Case Study:

Foam Seat


1     Introduction

2     Tracking: Production Line

3     Tracking: Supply Chain

4     System Architecture

5     Goals Achieved


This case study describes the RFID project for a foam car seat manufacturer based in the North of England. The manufacturer faced a problem in tracking their product through the production line as well as along the supply chain. We developed and set up an RFID system that tagged and tracked the product, allowing the manufacturer to know:
1. When the product was created
2. When the product passed specific points along the production line,
3. When it was shipped out to the customer and
4. When the customer received it at their Goods In.

The company's objectives were:
1. To have real time tracking of individual items along the production line
2. To have live snapshot information of the status of all items in production
3. To have historical information of all items that have been manufactured, and the specific toolset that was used in the manufacture of each individual item
4. To implement checks and controls during the movement of goods along the supply chain

Tracking along the Production Line

RFID tags in the product helps to track the item along the various stages of the Production Line
The company creates foam seats using specific moulds for specific seat types and these are added to a production line which circles round from a start point to an end point. The moulds are filled at the start point in the production line and the completed foam seats are removed after successful processing.

We produced software that manages the encoding and verification of production line tags. An embedded tag, termed an Inset Tag, is embedded into the foam seats at the start point of the manufacture. Information about each specific tool used is written onto the embedded tag every time the tag passes a tool. This allows the traceability of which tool was used at each stage of production to produce the product. The tool tag data also includes a timestamp which allows for auditing and tracking of the Inset Tag.

Tracking along the Supply Chain

GoodsOut at Manufacturer's Site
The company also wished to track their products as they moved out from their warehouse, and throughout the journey as they were bring received in the Goods In of their customer's site. The objective here was to ensure that no goods were lost in transit, and to ensure that any seats that did not meet customer satisfaction could be traced to a specific production line and tool set.

This was implemented using an RFID fixed portal scanning system which facilitated the tracking of production items moving from the production area out to the warehouse. The foam seats were packed in plastic crates/boxes, with a single box to contain between 40 and 42 seats. As each seat had one tag, if less than 40 or more than 42 tags were read, this would be flagged as an error and trigger a visual alarm (red light) and a warning noise via a sounder. The RFID tags also included information about the product group, and all the items in a crate had to have the same product code. In the event this was not true the visual alarm would be triggered. If no errors were encountered a green light would flash silently.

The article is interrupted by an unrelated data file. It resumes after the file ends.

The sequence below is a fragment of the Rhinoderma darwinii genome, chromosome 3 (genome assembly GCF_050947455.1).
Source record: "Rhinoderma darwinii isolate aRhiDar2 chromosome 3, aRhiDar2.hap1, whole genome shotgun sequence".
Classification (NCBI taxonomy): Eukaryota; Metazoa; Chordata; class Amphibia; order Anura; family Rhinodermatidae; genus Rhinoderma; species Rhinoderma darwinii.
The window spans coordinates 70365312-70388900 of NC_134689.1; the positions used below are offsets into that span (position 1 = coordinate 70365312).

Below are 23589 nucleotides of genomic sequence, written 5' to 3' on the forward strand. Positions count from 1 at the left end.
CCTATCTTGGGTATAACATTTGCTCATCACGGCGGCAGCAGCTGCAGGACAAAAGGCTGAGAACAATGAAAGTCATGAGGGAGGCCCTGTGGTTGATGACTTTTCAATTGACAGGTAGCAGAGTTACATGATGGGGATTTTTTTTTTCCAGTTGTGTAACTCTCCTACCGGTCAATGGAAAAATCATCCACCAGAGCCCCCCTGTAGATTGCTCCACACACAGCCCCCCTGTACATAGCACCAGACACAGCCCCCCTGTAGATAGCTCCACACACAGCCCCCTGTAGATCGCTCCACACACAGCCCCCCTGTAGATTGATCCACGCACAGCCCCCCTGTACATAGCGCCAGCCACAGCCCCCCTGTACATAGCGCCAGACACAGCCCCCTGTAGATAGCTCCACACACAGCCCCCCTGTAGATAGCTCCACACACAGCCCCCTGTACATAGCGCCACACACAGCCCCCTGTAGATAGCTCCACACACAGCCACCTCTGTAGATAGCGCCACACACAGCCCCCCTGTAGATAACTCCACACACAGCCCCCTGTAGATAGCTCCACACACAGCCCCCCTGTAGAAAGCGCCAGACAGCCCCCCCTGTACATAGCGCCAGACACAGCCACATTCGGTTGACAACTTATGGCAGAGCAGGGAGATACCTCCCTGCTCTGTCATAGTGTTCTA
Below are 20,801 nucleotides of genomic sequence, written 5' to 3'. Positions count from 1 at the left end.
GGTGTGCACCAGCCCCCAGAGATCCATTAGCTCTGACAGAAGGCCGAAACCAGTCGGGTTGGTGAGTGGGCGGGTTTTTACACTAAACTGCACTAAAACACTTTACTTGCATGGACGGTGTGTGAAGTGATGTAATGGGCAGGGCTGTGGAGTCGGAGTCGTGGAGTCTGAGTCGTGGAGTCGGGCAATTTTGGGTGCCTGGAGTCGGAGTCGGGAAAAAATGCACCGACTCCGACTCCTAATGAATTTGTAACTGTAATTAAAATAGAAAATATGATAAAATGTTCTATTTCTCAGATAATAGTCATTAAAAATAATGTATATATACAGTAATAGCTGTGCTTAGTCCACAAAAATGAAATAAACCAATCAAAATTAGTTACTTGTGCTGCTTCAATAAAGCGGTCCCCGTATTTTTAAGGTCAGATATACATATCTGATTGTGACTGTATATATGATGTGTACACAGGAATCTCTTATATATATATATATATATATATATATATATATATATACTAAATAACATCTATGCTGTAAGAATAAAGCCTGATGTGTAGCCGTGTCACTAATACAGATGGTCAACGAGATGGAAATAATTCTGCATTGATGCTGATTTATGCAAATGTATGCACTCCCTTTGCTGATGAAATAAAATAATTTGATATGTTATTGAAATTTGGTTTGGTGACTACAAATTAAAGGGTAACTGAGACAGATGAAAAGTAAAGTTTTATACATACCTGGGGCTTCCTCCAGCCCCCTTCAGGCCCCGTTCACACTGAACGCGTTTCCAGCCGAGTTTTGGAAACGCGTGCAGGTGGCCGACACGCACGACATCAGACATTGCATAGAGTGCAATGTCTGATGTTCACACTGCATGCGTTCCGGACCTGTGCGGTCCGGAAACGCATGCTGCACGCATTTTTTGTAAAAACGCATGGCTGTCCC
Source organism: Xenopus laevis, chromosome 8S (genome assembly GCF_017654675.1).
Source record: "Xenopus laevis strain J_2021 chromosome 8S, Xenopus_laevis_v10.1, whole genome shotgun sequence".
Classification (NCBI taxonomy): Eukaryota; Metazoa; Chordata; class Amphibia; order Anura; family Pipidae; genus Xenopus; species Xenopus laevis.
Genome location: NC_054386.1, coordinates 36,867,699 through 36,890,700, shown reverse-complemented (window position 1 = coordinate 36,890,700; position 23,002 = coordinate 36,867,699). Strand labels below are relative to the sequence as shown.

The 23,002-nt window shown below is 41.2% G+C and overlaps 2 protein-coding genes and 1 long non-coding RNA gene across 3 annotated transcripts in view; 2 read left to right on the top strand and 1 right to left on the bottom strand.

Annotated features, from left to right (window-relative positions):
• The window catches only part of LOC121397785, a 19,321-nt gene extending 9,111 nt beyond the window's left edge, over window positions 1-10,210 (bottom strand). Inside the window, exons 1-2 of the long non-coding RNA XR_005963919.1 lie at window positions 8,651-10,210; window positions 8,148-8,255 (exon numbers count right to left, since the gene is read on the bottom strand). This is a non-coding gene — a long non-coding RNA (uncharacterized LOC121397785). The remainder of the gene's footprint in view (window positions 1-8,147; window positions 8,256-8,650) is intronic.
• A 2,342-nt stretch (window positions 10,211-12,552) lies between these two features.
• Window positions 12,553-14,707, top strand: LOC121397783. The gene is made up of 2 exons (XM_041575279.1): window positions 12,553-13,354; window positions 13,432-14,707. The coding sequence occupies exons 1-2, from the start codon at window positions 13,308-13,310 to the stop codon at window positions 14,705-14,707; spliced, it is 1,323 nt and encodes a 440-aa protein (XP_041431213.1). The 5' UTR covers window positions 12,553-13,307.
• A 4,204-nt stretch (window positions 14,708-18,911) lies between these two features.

GoodsOut at Manufacturer's Site
An RFID fixed portal scanning system was also installed at Goods In at the Customer's site. This allowed for the crates that were sent to the customer to be scanned on receipt, and any loss during transit to be recorded at the point at which the crates are received by the customer.
As the seats were unpacked and picked up for further processing, any seat that did not meet the customer satisfaction could be marked as such. The tag would be read and the details of the entire life of that individual seat from the point of creation, to the list of each and every tool that was used in the production of that seat would be displayed. This allowed for quicker identification of problems such as deteriorating moulds along the production line.

System Architecture

Technology Stack
The system depicted above provides a logical view of the various components. In the case of using USB connected Sampo Readers, each reader will need to be connected directly to a single PC. One PC will form the Encoding Station to encode the tags and have the appropriate software for this purpose and the second PC will be set up as the Verification station. In addition both the Verification and Encoding software application make use of a Web Service which is in turn attached to a single SQL Database. This Web Service provides a simple RESTful API to enable the two stations to record and retrieve the tag information. This Web Service can be hosted on a third, separate PC or on a cloud.

Goal Achieved


Journey of products tracked from creation to the point at which customer satisfaction was recorded

The RFID tracking system:
• Provided the manufacturer with real time information about the production. This helped them to take proactive steps as necessary to achieve the Just In Time manufacturing goals.
• Allowed them to identify tool sets that were wearing out, and goods lost or damaged during shipment to their customer site.

Key challenges overcome:
• Ensuring the accuracy of RFID tags being read, without reading adjacent tags in error
• Accurately identifying and mapping the process flow in case of error conditions